By embracing a cause normally advocated by environmental groups, these evangelical leaders have broken with many of their colleagues and the Bush administration on the global warming issue.
America's evangelical Christians number in the tens of millions, and traditionally have embraced causes like the fight against abortion and gay marriage. But now, some evangelical leaders are warning their congregations about the dangers of global warming. In full-page newspaper ads, 86 prominent evangelicals pledged to work to help solve the global warming crisis.
Robert Andringa, who heads the Council for Christian Colleges and Universities, was among those who signed the statement. "God created the universe and gave us responsibility to be stewards of it,” he said. “Also that we are to love God but also our neighbor. Who is our neighbor? Well, among the things that Jesus taught us is the poor and the disenfranchised. And on this particular issue, it hits the poorer hardest."
Some scientists think climate change is responsible for the rise of stronger hurricanes, like last year's Hurricane Katrina, and fiercer and more destructive typhoons in Asia. Recent studies show glaciers, such as those on Greenland, are melting faster and this could significantly raise sea levels, causing flooding in low-lying countries like Bangladesh.
Despite some dissenters, most climate scientists believe human activity, especially the increased emissions of greenhouse gases caused by burning fossil fuels, is making the Earth warmer.
On its web site, the Evangelical Climate Initiative calls for pressing the U.S. government to curb carbon emissions.
"Many Christians don't want to look to government first, but in this case we believe that the issue is big enough and significant enough that individual action alone cannot work. I'm convinced that we need government action," said Mr. Andringa.
President Bush, a devoutly religious man who regularly presides over prayer breakfasts, has a strong constituency among evangelicals. On the issue of global warming, he and his administration oppose mandatory limits on carbon emissions. He explained why early in his first term in office.
"We will not do anything that harms our economy, because first things first are the people who live in America and that's my priority," said Mr. Bush.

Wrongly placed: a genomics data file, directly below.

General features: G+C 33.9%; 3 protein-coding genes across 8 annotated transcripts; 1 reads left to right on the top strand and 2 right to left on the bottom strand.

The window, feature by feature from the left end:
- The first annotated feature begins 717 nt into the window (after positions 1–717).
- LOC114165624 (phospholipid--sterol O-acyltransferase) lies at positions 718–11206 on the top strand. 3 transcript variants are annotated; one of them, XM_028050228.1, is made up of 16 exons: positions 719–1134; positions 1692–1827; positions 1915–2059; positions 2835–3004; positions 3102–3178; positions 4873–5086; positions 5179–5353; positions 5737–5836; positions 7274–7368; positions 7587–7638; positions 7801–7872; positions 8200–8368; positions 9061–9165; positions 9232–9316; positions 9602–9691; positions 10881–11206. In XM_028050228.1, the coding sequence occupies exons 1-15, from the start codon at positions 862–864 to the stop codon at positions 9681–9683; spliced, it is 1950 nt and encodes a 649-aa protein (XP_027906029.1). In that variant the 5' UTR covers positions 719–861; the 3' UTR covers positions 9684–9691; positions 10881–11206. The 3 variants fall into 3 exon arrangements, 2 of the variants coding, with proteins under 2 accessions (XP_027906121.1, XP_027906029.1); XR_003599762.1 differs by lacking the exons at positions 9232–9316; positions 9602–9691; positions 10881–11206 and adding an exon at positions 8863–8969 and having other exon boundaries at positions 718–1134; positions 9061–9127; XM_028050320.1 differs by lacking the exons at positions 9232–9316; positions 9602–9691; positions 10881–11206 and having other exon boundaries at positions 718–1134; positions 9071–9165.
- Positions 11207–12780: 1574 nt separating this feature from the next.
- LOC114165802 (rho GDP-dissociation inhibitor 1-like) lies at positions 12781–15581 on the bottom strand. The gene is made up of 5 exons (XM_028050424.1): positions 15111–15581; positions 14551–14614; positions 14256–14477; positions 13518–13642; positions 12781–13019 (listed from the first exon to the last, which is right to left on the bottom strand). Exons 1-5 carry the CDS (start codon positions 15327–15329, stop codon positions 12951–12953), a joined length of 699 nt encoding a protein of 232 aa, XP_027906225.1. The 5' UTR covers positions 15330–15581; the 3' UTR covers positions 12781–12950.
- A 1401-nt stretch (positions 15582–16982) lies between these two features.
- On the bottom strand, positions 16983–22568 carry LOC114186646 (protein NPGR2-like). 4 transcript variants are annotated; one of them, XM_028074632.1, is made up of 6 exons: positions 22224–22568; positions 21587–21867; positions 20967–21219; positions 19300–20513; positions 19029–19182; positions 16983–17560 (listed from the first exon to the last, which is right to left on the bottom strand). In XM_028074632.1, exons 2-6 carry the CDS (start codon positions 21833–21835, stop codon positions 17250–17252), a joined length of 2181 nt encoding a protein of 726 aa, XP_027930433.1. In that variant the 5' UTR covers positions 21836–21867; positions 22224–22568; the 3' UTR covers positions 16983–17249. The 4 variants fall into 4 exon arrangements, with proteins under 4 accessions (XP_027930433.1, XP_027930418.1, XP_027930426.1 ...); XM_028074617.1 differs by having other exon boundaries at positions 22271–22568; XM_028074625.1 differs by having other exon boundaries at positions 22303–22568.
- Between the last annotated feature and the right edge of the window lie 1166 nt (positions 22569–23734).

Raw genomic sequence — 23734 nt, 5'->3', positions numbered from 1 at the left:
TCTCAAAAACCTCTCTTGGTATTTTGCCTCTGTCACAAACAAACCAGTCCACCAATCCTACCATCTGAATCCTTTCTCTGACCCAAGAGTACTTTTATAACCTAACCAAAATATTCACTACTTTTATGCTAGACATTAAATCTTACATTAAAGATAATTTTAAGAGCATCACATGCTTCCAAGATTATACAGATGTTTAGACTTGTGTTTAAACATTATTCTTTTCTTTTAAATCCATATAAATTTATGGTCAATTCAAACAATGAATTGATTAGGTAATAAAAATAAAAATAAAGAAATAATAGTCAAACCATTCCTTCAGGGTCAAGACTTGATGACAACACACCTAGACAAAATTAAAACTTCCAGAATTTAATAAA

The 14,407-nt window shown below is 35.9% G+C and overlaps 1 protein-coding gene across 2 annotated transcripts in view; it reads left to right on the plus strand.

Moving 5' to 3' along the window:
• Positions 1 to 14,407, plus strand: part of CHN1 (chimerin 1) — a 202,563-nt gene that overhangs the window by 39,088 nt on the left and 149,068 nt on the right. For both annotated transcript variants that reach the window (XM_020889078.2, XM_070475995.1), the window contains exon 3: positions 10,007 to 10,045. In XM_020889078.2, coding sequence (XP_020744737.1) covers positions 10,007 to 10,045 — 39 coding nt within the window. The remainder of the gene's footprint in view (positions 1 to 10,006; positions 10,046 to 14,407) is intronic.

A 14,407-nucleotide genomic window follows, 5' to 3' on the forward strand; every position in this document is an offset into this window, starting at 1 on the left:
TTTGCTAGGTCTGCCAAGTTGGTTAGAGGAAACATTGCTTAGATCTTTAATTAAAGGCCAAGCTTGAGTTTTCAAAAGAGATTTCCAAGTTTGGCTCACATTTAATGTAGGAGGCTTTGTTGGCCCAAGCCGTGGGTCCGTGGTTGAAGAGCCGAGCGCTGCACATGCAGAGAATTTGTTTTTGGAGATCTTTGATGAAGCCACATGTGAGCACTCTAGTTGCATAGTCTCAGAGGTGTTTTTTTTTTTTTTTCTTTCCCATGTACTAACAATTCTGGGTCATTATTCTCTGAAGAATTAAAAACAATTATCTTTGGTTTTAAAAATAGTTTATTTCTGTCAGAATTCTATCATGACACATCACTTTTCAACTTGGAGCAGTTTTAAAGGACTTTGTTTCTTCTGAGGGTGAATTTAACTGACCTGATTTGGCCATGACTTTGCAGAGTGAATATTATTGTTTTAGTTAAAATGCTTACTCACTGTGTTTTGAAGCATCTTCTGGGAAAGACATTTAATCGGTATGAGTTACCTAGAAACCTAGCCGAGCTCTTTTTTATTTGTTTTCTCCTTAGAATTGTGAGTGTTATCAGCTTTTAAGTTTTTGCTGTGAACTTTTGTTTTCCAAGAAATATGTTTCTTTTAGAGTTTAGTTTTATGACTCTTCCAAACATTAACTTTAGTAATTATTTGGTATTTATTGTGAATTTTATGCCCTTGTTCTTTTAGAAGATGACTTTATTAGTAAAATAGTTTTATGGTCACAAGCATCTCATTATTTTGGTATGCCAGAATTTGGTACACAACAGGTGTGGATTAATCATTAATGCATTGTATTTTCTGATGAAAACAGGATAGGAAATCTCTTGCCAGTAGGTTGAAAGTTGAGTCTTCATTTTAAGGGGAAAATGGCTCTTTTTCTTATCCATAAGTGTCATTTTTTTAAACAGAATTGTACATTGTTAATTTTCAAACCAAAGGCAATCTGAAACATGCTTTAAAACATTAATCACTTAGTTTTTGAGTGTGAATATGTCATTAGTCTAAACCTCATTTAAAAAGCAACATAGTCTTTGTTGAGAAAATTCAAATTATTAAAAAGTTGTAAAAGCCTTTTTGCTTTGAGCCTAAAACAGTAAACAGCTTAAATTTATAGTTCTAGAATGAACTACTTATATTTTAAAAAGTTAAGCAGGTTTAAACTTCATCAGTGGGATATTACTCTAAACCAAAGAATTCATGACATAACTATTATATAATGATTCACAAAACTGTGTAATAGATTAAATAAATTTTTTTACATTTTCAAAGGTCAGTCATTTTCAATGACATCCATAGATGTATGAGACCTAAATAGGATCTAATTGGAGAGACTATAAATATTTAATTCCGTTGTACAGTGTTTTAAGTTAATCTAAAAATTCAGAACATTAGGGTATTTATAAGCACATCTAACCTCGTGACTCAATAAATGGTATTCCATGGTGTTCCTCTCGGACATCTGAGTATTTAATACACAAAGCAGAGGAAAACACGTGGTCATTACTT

President Bush supports solutions other than mandatory limits on carbon emissions and favors more research into the causes of global warming.
Evangelical leaders, such as Richard Land, agree and have criticized those who are calling for government intervention. "A significant portion of my constituency does not think global warming is a settled issue. They don't think that human impact on global warming is a settled issue."
Yet pressure may build for more active measures, as evidence grows of global warming's effects on the environment.
Paul Wapner of American University says the move by some evangelicals to press for change is significant. "I actually think this is a big deal. I think that to have this voice which speaks to many people who have either said to themselves, ‘My religious life is a private matter, it is not a matter of public engagement.’ This call to action, I think, speaks to some of those people to say, ‘hold on, I have a public responsibility here’."
Yet it may take some time to convince most conservative Christians, as Robert Andringa acknowledges. "It just takes a long time for people to understand issues that are sort of abstract or too technical, and we're trying to bring it home, not as technical experts but as followers of Christ and ask, 'What is our responsibility?' It's to care for the creation and to care about those who are poor."
Even if Andringa and others persuade most evangelicals to join their cause, affecting such a vast and complex phenomenon as global warming will be difficult.